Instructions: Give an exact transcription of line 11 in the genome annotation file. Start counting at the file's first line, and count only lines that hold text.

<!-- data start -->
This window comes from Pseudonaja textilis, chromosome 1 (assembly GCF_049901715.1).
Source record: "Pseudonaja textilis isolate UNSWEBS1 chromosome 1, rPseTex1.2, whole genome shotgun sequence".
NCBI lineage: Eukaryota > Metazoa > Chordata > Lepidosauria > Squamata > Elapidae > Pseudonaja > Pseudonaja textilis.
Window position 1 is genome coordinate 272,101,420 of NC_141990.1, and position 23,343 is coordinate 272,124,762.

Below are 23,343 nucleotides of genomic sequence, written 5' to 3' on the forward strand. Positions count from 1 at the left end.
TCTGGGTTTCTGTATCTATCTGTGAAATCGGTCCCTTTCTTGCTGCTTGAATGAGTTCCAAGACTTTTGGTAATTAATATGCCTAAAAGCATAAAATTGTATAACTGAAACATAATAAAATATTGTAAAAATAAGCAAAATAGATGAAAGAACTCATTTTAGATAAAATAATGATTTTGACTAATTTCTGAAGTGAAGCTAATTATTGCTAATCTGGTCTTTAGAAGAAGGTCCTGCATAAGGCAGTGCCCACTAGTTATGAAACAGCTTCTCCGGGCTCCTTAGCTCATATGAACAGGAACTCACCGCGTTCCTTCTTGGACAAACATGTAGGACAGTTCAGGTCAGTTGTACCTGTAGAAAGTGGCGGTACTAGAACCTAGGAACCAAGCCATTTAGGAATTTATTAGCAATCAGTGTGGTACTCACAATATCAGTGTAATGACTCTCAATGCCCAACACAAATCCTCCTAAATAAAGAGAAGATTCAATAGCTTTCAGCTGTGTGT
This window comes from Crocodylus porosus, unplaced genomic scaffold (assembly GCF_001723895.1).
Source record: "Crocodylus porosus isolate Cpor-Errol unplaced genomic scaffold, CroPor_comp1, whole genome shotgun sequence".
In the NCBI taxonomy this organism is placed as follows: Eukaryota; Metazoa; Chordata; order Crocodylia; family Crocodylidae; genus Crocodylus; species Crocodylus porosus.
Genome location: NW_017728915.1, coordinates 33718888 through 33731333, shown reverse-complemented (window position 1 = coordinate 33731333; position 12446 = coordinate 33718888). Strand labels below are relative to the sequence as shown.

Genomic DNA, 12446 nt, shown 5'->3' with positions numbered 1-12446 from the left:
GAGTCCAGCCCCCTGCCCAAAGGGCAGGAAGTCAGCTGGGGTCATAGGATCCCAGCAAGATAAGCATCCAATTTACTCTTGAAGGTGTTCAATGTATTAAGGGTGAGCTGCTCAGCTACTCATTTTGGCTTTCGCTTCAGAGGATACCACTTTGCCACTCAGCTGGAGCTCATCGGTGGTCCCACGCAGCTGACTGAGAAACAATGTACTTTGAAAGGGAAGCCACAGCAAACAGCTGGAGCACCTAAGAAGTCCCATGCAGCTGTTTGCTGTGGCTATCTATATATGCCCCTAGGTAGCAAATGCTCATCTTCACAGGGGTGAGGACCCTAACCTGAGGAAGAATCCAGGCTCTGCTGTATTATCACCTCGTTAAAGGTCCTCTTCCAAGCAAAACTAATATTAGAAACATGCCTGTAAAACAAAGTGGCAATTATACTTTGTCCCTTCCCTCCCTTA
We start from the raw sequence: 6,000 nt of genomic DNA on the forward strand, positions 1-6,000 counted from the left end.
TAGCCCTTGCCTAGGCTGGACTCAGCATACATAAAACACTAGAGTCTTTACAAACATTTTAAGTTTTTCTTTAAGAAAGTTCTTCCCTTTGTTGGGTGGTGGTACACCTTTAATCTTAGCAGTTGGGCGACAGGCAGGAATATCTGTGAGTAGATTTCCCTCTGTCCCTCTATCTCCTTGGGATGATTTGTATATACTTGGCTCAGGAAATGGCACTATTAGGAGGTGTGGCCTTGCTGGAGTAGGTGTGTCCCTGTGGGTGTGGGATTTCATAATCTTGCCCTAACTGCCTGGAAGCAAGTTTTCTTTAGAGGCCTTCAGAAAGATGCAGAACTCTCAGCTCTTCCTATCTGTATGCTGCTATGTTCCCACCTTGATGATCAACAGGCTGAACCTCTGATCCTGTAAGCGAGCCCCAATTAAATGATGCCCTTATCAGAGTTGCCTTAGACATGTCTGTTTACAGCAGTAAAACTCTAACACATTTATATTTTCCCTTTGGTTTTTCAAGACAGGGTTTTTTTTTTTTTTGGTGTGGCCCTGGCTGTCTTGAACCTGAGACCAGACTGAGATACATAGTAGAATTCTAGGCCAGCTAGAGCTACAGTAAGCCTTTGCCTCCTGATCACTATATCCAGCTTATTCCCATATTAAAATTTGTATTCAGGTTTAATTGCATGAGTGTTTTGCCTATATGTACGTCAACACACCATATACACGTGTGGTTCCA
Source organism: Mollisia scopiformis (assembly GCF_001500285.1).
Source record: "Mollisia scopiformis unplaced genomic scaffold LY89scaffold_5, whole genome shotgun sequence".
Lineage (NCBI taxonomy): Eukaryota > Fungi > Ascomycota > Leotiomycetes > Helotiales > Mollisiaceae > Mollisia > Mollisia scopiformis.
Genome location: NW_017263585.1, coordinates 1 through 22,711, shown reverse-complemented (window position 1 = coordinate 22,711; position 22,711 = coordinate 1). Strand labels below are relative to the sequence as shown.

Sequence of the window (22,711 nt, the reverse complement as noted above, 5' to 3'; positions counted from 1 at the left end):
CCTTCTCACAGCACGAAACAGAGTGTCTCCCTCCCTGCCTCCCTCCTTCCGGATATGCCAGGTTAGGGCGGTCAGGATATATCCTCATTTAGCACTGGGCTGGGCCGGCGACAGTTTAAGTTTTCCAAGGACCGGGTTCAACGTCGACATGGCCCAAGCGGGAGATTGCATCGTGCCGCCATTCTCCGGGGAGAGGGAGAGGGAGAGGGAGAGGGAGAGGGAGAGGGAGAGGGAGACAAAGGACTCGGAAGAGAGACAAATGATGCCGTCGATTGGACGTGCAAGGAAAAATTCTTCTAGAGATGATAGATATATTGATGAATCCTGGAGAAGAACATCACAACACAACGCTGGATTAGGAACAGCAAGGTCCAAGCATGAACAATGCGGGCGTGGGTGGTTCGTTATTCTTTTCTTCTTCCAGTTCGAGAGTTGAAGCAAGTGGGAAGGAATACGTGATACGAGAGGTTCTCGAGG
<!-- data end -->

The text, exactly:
Genomic DNA, 12446 nt, shown 5'->3' with positions numbered 1-12446 from the left: